As far as I know, when WSU added Men's hockey, I think that there was an expectation from the administration for them to get into then CCHA, which they would have been ideally in the CCHA footprint considering how close they are to Michigan, Michigan State, Bowling Green, Ferris State, Ohio State, Miami of Ohio, LSSU, NMU, and the outlier Alaska Fairbanks. Findlay added a program around about the same time and they both probably thought that they would be paired up to join the CCHA. But the other schools probably weren't all that keen on losing games against the Big Ten schools and going into either a small arena at Findlay, or the problems that WSU had with getting an on Campus arena built and playing out at the State Fairgrounds. The Colosseum there was a nice enough arena, just too far from campus. Supposedly they had a handshake deal with Mr. Illiach to build an arena at WSU that the Wings could use as their practice rink and be WSU's home ice as well. But it never happened.

                        Lack of CCHA play pretty much relegated them to the CHA, which was really a loose collection of schools from across the country that were just playing in it because they couldn't get into another league and they at least realized that if they formed a league, they could get regular games play, and an automatic NCAA bid for wining the conference tournament. Then they were kinda stuck in a catch-22. They would have all liked to leave the CHA as it meant road trips to Colorado(Air Force), Alabama(Huntsville), Minnesota(Bemidji), and Pittsburgh(Robert Morris). But none of the other conferences really wanted to bring in those teams because then the worry was that they would likely kill off CHA hockey and hockey at those schools. Findlay soon folded up shop, and the league staggered on for a while when Air Force left to go to Atlantic Hockey so that they could play Army more regularly, and compete in a more stable league that they felt was a little more fair to them given how Air Force guys need to serve a few years after they graduate college. There was some talk of the big conferences shuffling things around, having OSU anchor a more Ohio-PA-Western NY league, but it never happened, and WSU opted to ax the program.

                        Soon after that, Penn State had a huge Donor come through and paid for a new on campus arena in Happy Valley. That meant that the Big Ten had 6 hockey schools playing so they all opted out of their conferences to become the BTHC, which hasn't been the big juggernaut that they thought that they would be. Some of the bigger schools left in the WCHA and CCHA opted to take their puck and form their own conference with the idea that Notre Dame was coming with them, but the Golden Domers fooled everyone and jumped to Hockey East. The rest of the scraps in the west kinda reformed under the WCHA banner, but it all means that the BTHC, NCHC, and WCHA teams are all doing a lot more traveling than what they were doing under the old WCHA-CCHA-CHA system.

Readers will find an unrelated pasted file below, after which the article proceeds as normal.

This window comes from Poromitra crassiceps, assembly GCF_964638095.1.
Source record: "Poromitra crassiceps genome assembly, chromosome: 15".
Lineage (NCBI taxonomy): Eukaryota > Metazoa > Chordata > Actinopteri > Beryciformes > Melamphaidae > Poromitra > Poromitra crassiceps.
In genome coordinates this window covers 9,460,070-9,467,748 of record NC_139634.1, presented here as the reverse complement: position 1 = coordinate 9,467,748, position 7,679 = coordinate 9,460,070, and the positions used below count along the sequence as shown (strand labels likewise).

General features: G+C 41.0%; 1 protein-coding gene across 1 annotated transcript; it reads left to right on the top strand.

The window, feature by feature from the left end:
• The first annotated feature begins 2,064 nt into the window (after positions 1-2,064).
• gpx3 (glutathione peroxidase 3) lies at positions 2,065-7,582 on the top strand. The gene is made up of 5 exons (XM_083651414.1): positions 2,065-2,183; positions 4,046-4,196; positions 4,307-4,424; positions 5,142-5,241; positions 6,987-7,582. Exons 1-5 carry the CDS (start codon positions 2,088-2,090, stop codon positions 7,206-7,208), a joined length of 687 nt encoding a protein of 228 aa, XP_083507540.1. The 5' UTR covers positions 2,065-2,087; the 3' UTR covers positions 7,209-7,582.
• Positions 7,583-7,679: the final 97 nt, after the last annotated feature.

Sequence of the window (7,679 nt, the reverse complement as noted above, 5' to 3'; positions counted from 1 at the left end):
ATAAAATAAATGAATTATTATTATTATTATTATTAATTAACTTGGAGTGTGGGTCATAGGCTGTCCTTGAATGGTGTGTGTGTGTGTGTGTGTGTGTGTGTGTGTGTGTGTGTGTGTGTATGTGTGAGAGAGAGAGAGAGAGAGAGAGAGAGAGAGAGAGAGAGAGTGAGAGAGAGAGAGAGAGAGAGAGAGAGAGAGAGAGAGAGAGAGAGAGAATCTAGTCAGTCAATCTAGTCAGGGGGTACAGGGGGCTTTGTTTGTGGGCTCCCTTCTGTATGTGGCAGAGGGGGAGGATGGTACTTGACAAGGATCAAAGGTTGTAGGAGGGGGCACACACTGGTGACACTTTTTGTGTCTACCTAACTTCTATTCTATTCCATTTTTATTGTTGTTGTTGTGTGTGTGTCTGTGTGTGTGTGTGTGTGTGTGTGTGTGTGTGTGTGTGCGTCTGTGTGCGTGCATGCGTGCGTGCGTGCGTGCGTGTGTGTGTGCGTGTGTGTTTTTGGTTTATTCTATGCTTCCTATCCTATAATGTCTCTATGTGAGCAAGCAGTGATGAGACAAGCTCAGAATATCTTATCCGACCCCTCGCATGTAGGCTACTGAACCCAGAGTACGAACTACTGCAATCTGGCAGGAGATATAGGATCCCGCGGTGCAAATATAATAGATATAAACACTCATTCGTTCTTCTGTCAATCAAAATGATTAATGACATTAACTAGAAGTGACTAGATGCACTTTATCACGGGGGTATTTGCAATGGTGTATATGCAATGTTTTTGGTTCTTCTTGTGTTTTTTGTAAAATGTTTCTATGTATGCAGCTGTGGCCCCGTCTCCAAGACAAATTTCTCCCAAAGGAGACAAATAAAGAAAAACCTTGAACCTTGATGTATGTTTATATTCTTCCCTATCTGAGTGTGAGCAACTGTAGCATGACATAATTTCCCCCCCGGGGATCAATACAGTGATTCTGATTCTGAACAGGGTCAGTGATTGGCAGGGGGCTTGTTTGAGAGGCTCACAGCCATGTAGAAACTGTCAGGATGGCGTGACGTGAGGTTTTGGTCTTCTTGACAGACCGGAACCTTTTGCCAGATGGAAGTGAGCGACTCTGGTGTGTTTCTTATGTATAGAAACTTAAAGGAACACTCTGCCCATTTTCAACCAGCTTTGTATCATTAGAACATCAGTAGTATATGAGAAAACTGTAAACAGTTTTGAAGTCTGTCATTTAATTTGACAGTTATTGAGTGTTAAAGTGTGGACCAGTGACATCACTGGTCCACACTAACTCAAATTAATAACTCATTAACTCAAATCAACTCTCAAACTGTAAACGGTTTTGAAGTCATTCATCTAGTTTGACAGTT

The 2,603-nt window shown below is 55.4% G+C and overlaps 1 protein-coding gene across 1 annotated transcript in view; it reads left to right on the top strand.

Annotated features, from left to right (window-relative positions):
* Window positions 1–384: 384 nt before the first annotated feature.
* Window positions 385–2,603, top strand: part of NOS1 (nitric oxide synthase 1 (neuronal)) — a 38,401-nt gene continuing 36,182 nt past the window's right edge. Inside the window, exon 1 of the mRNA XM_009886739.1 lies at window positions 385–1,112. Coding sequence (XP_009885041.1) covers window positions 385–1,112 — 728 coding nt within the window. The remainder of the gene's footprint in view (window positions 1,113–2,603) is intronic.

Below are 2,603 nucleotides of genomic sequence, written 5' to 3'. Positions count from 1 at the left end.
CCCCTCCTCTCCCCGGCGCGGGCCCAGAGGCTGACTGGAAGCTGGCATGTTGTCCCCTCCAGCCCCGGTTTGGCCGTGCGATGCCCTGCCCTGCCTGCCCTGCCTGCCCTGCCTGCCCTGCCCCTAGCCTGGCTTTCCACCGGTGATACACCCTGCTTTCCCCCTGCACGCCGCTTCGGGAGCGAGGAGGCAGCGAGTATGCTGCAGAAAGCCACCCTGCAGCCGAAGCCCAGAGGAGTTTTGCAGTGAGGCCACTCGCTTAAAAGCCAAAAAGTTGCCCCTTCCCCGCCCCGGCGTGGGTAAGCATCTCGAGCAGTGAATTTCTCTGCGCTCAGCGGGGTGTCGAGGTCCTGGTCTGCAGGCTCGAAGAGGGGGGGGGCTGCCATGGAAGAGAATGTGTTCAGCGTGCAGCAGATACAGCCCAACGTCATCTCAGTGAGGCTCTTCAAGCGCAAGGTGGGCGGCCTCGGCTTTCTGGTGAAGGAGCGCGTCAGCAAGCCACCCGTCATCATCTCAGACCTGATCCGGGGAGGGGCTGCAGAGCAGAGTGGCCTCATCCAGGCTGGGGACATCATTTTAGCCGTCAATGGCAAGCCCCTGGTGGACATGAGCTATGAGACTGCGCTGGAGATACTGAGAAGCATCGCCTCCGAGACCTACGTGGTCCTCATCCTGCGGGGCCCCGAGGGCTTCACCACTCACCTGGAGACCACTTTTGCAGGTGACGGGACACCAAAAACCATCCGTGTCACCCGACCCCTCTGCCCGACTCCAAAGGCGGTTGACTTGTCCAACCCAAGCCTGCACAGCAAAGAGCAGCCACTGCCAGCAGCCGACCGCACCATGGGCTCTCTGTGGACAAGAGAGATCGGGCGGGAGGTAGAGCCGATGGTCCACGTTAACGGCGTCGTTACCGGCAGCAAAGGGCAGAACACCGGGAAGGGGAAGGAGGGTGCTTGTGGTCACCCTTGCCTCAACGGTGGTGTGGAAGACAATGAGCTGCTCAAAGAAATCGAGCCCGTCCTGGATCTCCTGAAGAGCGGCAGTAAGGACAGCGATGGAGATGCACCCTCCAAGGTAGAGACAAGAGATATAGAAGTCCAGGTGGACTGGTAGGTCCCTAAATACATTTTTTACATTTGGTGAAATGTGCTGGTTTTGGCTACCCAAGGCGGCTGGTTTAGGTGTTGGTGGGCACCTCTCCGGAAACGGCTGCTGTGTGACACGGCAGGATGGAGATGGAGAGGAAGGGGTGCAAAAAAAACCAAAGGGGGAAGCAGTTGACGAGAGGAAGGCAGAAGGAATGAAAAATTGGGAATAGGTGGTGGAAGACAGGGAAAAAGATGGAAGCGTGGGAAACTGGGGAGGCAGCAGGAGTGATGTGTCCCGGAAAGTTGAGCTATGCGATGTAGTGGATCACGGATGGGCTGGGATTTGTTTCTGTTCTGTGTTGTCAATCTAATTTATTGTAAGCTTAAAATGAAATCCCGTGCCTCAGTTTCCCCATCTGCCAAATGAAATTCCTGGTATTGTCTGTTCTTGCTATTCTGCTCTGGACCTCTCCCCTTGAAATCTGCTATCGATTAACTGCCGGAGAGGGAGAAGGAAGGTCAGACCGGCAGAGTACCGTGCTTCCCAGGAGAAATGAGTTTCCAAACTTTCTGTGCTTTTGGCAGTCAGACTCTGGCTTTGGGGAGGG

Had WSU just held out for a few more years, they could have ended up in the new WCHA, which would have meant game at Ferris State, LSSU, NMU, MTU, Mankato, Bowling Green, Alabama-Huntsville, and the 2 Alaska schools. Still kinda a travel heavy league, but a lot more stable of a league, and with their location, they would have had easier times getting flights that got them to Alaska than the other schools who would have to bus at least an hour to an airport for a flight.
                        Last edited by bigmrg74; 04-07-2019, 09:41 PM.

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                        • #57
                          Re: Saggy Head Coach Cannidates

                          Thanks bigmrg74 for the info. I never knew any of this stuff about the WSU hockey program. I always wondered what was happening behind the scenes. All I knew was a quote I saw from the AD when the program was axed stating he didn't get the support from "backers" he expected to get. As I mentioned in a previous post the coverage by Detroit media of WSU athletics is abysmal. Nothing even close to what you posted ever appeared in local media sources. In fact I don't think either the Detroit Free Press or News bothered to mention the program's cancellation. I found out the program was cancelled when I accidentally ran across a publication that covers the local Detroit amateur hockey scene.

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                          • #58
                            Re: Saggy Head Coach Cannidates

                            For those who think they know about the funding of college sports programs, I would suggest the following website.

                            https://ope.ed.gov/athletics/#/

                            I took a look at the web site you suggested. I looked at "grand total expenses" for all the GLIAC schools that play football. I was indeed surprised to see WSU was second only to GVSU in total expenditure on athletics. I guess money obviously doesn't always translate into results-but at least the money is there.

                            One problem Wayne State has had historically for decades that is not true now is a series of university presidents that were anti sports. They were very reluctant to increase spending or even adequately fund athletics. This is not true today, the previous president and current president are very supportive of athletics but we are playing catch-up to make up for previous administrations.